As we slow down, as we become less hurried, less frantic, and quieter, we find God’s grace. God draws us closer to him—Psalms 34:18, “The Lord is close to the brokenhearted; he rescues those whose spirits are crushed,”—knowing that only when we have walked through our own fire can we comfort those who are experiencing similar pain. 2 Corinthians 1:4: “[God] comforts us in all our troubles so that we can comfort others. When they are troubled, we will be able to give them the same comfort God has given us.”
When I hear people talking about low-vibrations versus high-vibrations, or positive energy versus negative energy, I think they’ve gotten it backward. No matter what your beliefs or lack thereof, it is not the energy, emotions, or vibrations that are the problem—it’s how we view their meaning. If we are scared of ourselves, scared of our own feelings, and scared of the shadow side which exists inside us all, of course, we’re going to want to push difficult emotions or negative vibrations away. To build walls and fortresses to protect us from anything and everything which drains us or causes discomfort.
But, I have to question, is this wise?
I am reminded of a story Craig Kielburger told.
“There was a period in my life when I stopped reading the newspaper. Because every time, when you woke up in the morning, and you picked up the newspaper it always had a story that was angry, and depressing, and frustrating, and it felt like it was always the same. Maybe a different country, maybe a different twist, maybe a different region of the world—but it was always the same. War and violence and suffering. And so I just didn’t even want to look at it. Until one day, I was talking to one of the members of our board of directors, an amazing man and an amazing supporter of our work by the name of Archbishop Desmond Tutu. And of course, he won the Nobel Peace Prize for fighting against apartheid in South Africa. I told him how I had stopped reading the paper. I had just started at University at that point.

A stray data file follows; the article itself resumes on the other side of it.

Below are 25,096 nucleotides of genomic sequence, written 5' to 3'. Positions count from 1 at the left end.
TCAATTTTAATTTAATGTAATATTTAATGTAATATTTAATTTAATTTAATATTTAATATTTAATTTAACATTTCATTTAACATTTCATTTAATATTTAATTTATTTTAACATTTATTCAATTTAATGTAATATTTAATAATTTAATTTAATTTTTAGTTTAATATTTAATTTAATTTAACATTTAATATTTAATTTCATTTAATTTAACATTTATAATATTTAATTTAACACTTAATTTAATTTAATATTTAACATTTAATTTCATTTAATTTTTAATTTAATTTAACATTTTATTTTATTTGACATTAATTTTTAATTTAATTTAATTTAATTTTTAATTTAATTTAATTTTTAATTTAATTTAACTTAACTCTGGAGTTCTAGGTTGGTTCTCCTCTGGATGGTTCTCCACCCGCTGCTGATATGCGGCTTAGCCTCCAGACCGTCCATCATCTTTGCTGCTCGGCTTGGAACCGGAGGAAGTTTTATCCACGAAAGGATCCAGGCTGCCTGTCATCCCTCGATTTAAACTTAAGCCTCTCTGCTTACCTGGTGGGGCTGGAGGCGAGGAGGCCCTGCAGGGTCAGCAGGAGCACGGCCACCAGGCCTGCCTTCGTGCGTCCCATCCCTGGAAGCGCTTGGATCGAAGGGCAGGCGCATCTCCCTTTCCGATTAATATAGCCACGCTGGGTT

I remember, he looked at me and he said, ‘College boy, what are they teaching you in school? You’re looking at the world completely the wrong way.’ Because when the newspaper arrives at his door in the morning, he doesn’t look at it as a collection of all the war, and the violence, and the poverty, and the suffering—but instead—and the Archbishop is obviously a deeply religious man—he said he looks at that newspaper every day as God’s To-Do List delivered right to his front door for him. And how he starts his morning, is by laying the newspaper out flat on his kitchen table, and he reads it with his kids, and now his grandkids as literally a menu of issues in the world that need his help. He even said, it’s conveniently divided as a menu. If you want to help on local issues, it’s the first couple pages. And then national, keep going. And then international, as you flip. That simple way to shift how we look at the world. That simple change is incredibly empowering.”
I have found, when we are willing to make friends with ourselves and the world around us, to dance with our fears, to fully see and accept ourselves, only then we can see how every feeling, every vibration (even negative low-energy vibrations) can teach us how to come closer to ourselves, and in return, closer to those around us.
Only then, can we better answer our calling and better do the work we are meant to do to be of benefit to the world.
It starts with having the courage to lean in, rather than building walls and safe spaces for self-protection. Mustering the fortitude to walk through the world brokenhearted, knowing when our hearts are broken, they are open, and that’s how the light gets in. All while harnessing the bravery to continue to lean into the discomfort, hurt, pain, rejection, and fear—so we can push through to the other side.